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Hunter says that graduation rates were misstated


By Brandon Moseley
Alabama Political Reporter

Thursday, December 9, 2016, Alabama Superintendent of Education Michael Sentance reported to the Board of Education that the State of Alabama has been giving high school students diplomas that they did not really qualify for.

Sentance had to admit that the State was deceiving the students and people of the State after a US Department of Education investigation questioned why Alabama was reporting the highest graduation rate in the entire country without any corresponding improvement in test scores.

State School Board Member Mary Scott Hunter (R) wrote in a statement on Friday, “Yesterday, the Alabama State Board of Education was informed that the State Department of Education is the subject of a review by the United States Department of Education Office of Inspector General regarding Alabama’s high school graduation rates. Alabama State Superintendent Michael Sentance informed the State Board that, after completing an initial audit, the graduation rate was wrongly reported to the State Board of Education and the people we represent.”

Hunter said that, “There are two components that were factors in the misstated rate: 1. The counting of the Alabama Occupational Diploma (AOD) – This diploma was not anchored to the standards required for graduation and students who received the AOD could not be counted by the USDE as a graduate in the USDE Four-Year Cohort graduation rate.

2. Low Oversight of Local School Systems’ Awarding of Credits – The ALSDE did not increase oversight as needed of local school systems’ awarding of earned class credits. In some cases, local school systems misstated student records and awarded class credit, resulting in diplomas that were not honestly earned.”

Hunter concluded, “My colleagues and I on the Alabama State Board of Education are as angry and disappointed as all our stakeholders are today. Trust has been broken and must be rebuilt. Reporting and monitoring of graduation rates cannot be questioned ever again. The people of Alabama have the right to trust the information their Department of Education releases.”

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State Senator Paul Bussman (R-Cullman) said on social media, “Very disappointed today to find out that Alabama’s HS graduation rate was artificially inflated and diplomas awarded that were not honestly earned. That helps explain some of the 17 percent increase in graduation rates. I will be demanding an explanation from the AL State School Board. I will hold them accountable. Parents. students and teachers deserve better than that. No excuse for the total lack of oversight!”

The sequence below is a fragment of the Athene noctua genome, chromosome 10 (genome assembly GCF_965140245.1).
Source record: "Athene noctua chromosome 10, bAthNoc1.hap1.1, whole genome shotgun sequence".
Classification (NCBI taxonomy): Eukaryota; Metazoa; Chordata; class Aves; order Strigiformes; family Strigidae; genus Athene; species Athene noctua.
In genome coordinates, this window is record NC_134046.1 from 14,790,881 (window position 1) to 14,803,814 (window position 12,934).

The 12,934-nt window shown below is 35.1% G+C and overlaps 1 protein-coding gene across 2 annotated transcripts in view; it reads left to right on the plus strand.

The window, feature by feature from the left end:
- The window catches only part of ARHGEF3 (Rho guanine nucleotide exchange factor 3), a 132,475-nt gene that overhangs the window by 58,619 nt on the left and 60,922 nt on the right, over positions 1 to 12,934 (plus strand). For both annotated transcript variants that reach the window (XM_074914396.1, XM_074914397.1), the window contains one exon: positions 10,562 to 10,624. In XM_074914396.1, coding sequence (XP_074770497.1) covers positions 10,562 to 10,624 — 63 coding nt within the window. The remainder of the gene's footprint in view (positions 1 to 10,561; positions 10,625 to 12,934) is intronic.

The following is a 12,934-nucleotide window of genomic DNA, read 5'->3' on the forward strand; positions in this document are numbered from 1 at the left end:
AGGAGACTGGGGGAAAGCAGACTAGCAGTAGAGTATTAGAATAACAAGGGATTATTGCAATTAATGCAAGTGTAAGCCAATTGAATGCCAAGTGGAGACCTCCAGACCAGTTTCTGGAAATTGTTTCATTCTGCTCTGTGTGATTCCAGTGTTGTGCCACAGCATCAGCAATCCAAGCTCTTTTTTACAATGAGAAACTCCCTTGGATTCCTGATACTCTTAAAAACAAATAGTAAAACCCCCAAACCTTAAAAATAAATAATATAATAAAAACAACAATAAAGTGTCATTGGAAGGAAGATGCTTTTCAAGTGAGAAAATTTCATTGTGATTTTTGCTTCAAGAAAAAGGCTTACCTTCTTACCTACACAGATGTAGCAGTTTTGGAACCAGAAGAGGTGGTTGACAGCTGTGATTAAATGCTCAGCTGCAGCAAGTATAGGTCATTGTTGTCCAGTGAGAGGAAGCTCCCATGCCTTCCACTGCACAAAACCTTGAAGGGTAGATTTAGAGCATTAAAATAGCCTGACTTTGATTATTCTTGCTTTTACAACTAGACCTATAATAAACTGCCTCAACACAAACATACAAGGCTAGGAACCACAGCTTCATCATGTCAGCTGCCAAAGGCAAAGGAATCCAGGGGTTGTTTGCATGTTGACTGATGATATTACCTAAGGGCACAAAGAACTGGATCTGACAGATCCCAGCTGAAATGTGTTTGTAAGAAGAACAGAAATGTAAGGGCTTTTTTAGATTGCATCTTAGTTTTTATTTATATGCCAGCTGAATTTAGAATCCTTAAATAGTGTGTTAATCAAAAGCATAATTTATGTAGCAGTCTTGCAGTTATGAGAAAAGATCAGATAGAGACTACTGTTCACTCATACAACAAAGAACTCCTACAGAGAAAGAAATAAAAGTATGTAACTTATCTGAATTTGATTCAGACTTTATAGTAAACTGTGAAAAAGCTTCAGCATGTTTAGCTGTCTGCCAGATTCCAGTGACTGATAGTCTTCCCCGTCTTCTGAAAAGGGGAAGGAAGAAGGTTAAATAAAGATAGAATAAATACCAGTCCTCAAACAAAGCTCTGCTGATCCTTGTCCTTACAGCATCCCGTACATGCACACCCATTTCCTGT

School Board Member Betty Peters (R) said on social media. “Ask Dr. Morton and Dr. Bice. After all, they are the two superintendents who suggested/implemented the policies that led to this fiasco. And ask Gov. Bentley why, in spite of board members’ requests, he never would arrange for the board to have a discussion of their evaluations of former Superintendent Bice before he proceeded to appoint a committee of board members to recommend a 26 percent pay raise for Dr. Bice, a raise which Stephanie Bell and I voted against. As I said during Thursday’s meeting, I appreciate the recent effort by our current board in developing a new evaluation instrument that will be used henceforth.”

Alabama Governor Robert Bentley (R) said, “This week Superintendent of Education Michael Sentance briefed me on the findings from the State Department of Education’s internal audit of Alabama’s graduation rate. I was alarmed and disappointed to learn the numbers have been reported incorrectly to the US Department of Education, to parents, to Legislators and my Office.”

Governor Bentley said. “When Superintendent Sentance was chosen to lead the State Department of Education, he committed to increasing student achievement in Alabama. I appreciate the efforts of Superintendent Sentance and the members of the Alabama State Board of Education in working to identify problems, as well as solutions, on state and local levels. Our Alabama children need and deserve the best education our leaders can offer. I am confident Superintendent Sentance and members of the Board of Education will see to it that happens.”

Former State Superintendent Tommy Bice retired unexpectedly in February.

This follows disastrous test scores that showed that Alabama’s Fourth Graders have poorer understanding of basic math of fourth graders in any other state.

In November Governor Bentley admitted publicly that, “Our education system in this State sucks.” “I don’t use that term very much, but let me tell you. I wanna tell you this: When we are 51st on our NAEP scores in 4th grade math in this State…51st? And we ain’t got but 50 states? That’s pretty sad. And it’s intolerable.”

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Brandon Moseley is a former reporter at the Alabama Political Reporter.

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